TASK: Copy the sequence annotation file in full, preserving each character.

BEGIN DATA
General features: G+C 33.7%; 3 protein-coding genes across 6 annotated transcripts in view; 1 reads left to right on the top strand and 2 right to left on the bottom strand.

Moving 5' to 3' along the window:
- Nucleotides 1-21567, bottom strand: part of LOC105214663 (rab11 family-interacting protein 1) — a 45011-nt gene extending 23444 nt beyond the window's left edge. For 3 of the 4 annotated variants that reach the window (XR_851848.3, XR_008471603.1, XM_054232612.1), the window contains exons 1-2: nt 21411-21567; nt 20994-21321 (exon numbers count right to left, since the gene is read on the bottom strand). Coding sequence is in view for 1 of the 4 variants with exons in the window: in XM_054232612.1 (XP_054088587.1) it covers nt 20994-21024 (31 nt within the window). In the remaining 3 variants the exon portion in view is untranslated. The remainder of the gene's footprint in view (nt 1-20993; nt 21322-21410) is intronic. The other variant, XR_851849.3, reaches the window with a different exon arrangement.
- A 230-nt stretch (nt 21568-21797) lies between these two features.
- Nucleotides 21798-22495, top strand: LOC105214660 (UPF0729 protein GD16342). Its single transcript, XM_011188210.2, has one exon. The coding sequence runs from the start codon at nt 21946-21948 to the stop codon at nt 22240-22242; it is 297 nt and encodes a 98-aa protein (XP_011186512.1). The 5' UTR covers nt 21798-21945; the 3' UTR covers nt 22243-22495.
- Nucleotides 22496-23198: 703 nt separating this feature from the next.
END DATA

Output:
General features: G+C 33.7%; 3 protein-coding genes across 6 annotated transcripts in view; 1 reads left to right on the top strand and 2 right to left on the bottom strand.

Moving 5' to 3' along the window:
- Nucleotides 1-21567, bottom strand: part of LOC105214663 (rab11 family-interacting protein 1) — a 45011-nt gene extending 23444 nt beyond the window's left edge. For 3 of the 4 annotated variants that reach the window (XR_851848.3, XR_008471603.1, XM_054232612.1), the window contains exons 1-2: nt 21411-21567; nt 20994-21321 (exon numbers count right to left, since the gene is read on the bottom strand). Coding sequence is in view for 1 of the 4 variants with exons in the window: in XM_054232612.1 (XP_054088587.1) it covers nt 20994-21024 (31 nt within the window). In the remaining 3 variants the exon portion in view is untranslated. The remainder of the gene's footprint in view (nt 1-20993; nt 21322-21410) is intronic. The other variant, XR_851849.3, reaches the window with a different exon arrangement.
- A 230-nt stretch (nt 21568-21797) lies between these two features.
- Nucleotides 21798-22495, top strand: LOC105214660 (UPF0729 protein GD16342). Its single transcript, XM_011188210.2, has one exon. The coding sequence runs from the start codon at nt 21946-21948 to the stop codon at nt 22240-22242; it is 297 nt and encodes a 98-aa protein (XP_011186512.1). The 5' UTR covers nt 21798-21945; the 3' UTR covers nt 22243-22495.
- Nucleotides 22496-23198: 703 nt separating this feature from the next.